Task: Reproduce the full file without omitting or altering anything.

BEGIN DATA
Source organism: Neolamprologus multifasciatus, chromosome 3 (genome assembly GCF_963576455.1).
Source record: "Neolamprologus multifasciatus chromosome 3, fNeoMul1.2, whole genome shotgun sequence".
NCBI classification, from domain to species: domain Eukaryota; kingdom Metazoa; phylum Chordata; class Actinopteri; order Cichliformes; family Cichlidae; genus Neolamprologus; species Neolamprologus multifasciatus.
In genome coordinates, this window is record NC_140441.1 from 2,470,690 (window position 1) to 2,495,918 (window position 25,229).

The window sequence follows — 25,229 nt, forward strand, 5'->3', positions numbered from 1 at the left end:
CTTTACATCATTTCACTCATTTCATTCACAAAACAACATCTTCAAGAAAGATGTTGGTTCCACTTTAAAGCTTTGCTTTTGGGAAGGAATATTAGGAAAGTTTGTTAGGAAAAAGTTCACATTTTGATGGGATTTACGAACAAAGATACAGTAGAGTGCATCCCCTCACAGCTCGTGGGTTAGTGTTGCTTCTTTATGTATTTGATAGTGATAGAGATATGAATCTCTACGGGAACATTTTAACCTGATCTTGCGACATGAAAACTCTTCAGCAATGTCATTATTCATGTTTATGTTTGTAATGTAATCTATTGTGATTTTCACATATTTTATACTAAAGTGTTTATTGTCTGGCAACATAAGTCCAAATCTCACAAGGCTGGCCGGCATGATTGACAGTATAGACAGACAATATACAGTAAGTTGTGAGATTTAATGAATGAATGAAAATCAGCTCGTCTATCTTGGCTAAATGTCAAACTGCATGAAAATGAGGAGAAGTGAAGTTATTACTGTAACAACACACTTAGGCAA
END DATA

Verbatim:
Source organism: Neolamprologus multifasciatus, chromosome 3 (genome assembly GCF_963576455.1).
Source record: "Neolamprologus multifasciatus chromosome 3, fNeoMul1.2, whole genome shotgun sequence".
NCBI classification, from domain to species: domain Eukaryota; kingdom Metazoa; phylum Chordata; class Actinopteri; order Cichliformes; family Cichlidae; genus Neolamprologus; species Neolamprologus multifasciatus.
In genome coordinates, this window is record NC_140441.1 from 2,470,690 (window position 1) to 2,495,918 (window position 25,229).

The window sequence follows — 25,229 nt, forward strand, 5'->3', positions numbered from 1 at the left end:
CTTTACATCATTTCACTCATTTCATTCACAAAACAACATCTTCAAGAAAGATGTTGGTTCCACTTTAAAGCTTTGCTTTTGGGAAGGAATATTAGGAAAGTTTGTTAGGAAAAAGTTCACATTTTGATGGGATTTACGAACAAAGATACAGTAGAGTGCATCCCCTCACAGCTCGTGGGTTAGTGTTGCTTCTTTATGTATTTGATAGTGATAGAGATATGAATCTCTACGGGAACATTTTAACCTGATCTTGCGACATGAAAACTCTTCAGCAATGTCATTATTCATGTTTATGTTTGTAATGTAATCTATTGTGATTTTCACATATTTTATACTAAAGTGTTTATTGTCTGGCAACATAAGTCCAAATCTCACAAGGCTGGCCGGCATGATTGACAGTATAGACAGACAATATACAGTAAGTTGTGAGATTTAATGAATGAATGAAAATCAGCTCGTCTATCTTGGCTAAATGTCAAACTGCATGAAAATGAGGAGAAGTGAAGTTATTACTGTAACAACACACTTAGGCAA